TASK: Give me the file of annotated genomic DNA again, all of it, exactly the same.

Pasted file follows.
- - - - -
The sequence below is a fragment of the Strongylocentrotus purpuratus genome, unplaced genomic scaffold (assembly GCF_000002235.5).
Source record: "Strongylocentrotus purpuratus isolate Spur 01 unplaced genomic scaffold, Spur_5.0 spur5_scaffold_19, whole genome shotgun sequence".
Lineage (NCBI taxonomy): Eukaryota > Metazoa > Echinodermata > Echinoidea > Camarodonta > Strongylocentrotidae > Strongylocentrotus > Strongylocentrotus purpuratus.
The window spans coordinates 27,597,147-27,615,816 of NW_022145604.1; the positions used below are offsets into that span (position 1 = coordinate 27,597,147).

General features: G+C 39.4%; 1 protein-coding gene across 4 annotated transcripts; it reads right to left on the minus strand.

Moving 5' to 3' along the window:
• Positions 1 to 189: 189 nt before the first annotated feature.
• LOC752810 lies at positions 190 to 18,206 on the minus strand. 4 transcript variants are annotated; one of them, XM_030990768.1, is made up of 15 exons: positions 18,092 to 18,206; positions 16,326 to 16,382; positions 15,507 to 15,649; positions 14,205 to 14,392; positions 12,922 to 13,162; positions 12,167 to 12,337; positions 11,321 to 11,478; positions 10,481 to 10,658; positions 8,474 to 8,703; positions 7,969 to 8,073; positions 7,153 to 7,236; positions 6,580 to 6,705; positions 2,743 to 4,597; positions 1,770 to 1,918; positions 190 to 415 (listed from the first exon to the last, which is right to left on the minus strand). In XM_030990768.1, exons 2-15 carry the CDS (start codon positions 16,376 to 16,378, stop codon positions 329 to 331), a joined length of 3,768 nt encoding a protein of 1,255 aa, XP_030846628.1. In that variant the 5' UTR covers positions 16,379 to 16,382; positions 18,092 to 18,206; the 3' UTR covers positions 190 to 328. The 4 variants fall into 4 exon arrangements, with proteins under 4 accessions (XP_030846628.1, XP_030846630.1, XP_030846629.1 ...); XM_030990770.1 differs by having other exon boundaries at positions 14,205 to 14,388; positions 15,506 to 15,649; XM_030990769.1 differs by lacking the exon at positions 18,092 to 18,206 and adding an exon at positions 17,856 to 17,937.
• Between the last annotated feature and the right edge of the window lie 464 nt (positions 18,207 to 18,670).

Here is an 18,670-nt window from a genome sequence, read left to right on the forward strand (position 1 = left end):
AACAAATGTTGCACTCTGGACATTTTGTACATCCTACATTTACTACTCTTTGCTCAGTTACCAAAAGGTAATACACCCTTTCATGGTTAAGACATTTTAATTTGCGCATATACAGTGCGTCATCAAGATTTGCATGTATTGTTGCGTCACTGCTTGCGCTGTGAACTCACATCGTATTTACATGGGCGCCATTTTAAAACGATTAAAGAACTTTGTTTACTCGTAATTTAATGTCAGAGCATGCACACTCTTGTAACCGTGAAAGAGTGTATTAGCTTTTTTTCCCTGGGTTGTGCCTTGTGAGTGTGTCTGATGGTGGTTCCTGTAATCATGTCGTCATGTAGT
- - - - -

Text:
The sequence below is a fragment of the Strongylocentrotus purpuratus genome, unplaced genomic scaffold (assembly GCF_000002235.5).
Source record: "Strongylocentrotus purpuratus isolate Spur 01 unplaced genomic scaffold, Spur_5.0 spur5_scaffold_19, whole genome shotgun sequence".
Lineage (NCBI taxonomy): Eukaryota > Metazoa > Echinodermata > Echinoidea > Camarodonta > Strongylocentrotidae > Strongylocentrotus > Strongylocentrotus purpuratus.
The window spans coordinates 27,597,147-27,615,816 of NW_022145604.1; the positions used below are offsets into that span (position 1 = coordinate 27,597,147).

General features: G+C 39.4%; 1 protein-coding gene across 4 annotated transcripts; it reads right to left on the minus strand.

Moving 5' to 3' along the window:
• Positions 1 to 189: 189 nt before the first annotated feature.
• LOC752810 lies at positions 190 to 18,206 on the minus strand. 4 transcript variants are annotated; one of them, XM_030990768.1, is made up of 15 exons: positions 18,092 to 18,206; positions 16,326 to 16,382; positions 15,507 to 15,649; positions 14,205 to 14,392; positions 12,922 to 13,162; positions 12,167 to 12,337; positions 11,321 to 11,478; positions 10,481 to 10,658; positions 8,474 to 8,703; positions 7,969 to 8,073; positions 7,153 to 7,236; positions 6,580 to 6,705; positions 2,743 to 4,597; positions 1,770 to 1,918; positions 190 to 415 (listed from the first exon to the last, which is right to left on the minus strand). In XM_030990768.1, exons 2-15 carry the CDS (start codon positions 16,376 to 16,378, stop codon positions 329 to 331), a joined length of 3,768 nt encoding a protein of 1,255 aa, XP_030846628.1. In that variant the 5' UTR covers positions 16,379 to 16,382; positions 18,092 to 18,206; the 3' UTR covers positions 190 to 328. The 4 variants fall into 4 exon arrangements, with proteins under 4 accessions (XP_030846628.1, XP_030846630.1, XP_030846629.1 ...); XM_030990770.1 differs by having other exon boundaries at positions 14,205 to 14,388; positions 15,506 to 15,649; XM_030990769.1 differs by lacking the exon at positions 18,092 to 18,206 and adding an exon at positions 17,856 to 17,937.
• Between the last annotated feature and the right edge of the window lie 464 nt (positions 18,207 to 18,670).

Here is an 18,670-nt window from a genome sequence, read left to right on the forward strand (position 1 = left end):
AACAAATGTTGCACTCTGGACATTTTGTACATCCTACATTTACTACTCTTTGCTCAGTTACCAAAAGGTAATACACCCTTTCATGGTTAAGACATTTTAATTTGCGCATATACAGTGCGTCATCAAGATTTGCATGTATTGTTGCGTCACTGCTTGCGCTGTGAACTCACATCGTATTTACATGGGCGCCATTTTAAAACGATTAAAGAACTTTGTTTACTCGTAATTTAATGTCAGAGCATGCACACTCTTGTAACCGTGAAAGAGTGTATTAGCTTTTTTTCCCTGGGTTGTGCCTTGTGAGTGTGTCTGATGGTGGTTCCTGTAATCATGTCGTCATGTAGT